Medicare and Medicaid announced recently that ICD-10 will go-live on October 1, 2015, which is the third time the change has been delayed since 2009. CMS states that several factors impact the delay of implementing the updated coding guidelines: software, staff training, updating policies and guidelines, as well as paperwork to reflect the changes.
Several of my former classmates were disappointed with news of this recent delay. Their employers provided ICD-10 training along with reference materials for guidance during the transition. Do these delays reward those who cannot meet deadlines? Do those who were prepared for the changes now have to repeat their training and undo their scheduled software updates?
This reminds me of a time when I worked with a patient who had a diagnosis I wasn't familiar with (I can't remember the diagnosis now for the life of me). I ended up doing a lot of reading and research on the topic to be prepared for the patient's next appointment, but was disappointed when the patient cancelled.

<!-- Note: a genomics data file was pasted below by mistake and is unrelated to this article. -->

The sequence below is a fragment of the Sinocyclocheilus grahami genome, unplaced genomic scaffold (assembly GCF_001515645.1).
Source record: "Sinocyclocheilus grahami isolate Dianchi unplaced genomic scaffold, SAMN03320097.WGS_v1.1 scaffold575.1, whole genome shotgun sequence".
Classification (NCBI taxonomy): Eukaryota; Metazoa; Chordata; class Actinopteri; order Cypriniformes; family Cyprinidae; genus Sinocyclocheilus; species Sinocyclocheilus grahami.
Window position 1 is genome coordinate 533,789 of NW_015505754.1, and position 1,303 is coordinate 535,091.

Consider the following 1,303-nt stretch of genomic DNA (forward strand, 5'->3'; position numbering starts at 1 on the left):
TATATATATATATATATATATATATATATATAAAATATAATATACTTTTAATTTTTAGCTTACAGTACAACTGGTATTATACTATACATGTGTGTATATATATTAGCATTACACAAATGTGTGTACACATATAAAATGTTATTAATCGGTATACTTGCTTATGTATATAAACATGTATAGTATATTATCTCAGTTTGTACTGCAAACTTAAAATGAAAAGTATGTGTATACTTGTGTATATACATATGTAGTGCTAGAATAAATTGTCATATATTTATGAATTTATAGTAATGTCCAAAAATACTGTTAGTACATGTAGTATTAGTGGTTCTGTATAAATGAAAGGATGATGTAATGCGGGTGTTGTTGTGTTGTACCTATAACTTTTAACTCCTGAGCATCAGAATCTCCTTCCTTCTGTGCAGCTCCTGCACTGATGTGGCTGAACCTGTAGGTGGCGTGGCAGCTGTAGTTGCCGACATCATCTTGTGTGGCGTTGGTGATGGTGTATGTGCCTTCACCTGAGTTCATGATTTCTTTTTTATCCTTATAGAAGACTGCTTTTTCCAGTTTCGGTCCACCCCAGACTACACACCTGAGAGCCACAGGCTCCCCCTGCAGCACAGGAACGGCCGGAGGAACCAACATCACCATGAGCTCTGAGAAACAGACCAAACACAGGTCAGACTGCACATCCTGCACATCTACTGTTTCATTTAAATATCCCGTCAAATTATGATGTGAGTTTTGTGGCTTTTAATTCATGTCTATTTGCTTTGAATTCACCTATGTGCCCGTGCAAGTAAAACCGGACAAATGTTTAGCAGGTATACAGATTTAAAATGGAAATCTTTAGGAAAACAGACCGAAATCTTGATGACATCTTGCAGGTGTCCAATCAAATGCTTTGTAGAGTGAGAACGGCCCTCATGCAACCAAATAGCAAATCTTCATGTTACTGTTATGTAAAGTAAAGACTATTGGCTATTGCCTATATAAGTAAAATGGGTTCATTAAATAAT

I felt like I wasted a lot of my time learning about the disease, and quickly realized that the time wasn't really wasted because I learned a lot that would easily carry over to other patients. Like many areas in my career, this was another example of how knowing more information related to my patients would empower me to be a more skilled and compassionate therapist.
I think the same way about the ICD-10 delays. Those who were prepared will have an advantage to know the changes better than others, and their prep work will only help them through the transition.
What do you think? Are you ready for the change to ICD-10? Have you been involved in training courses yet?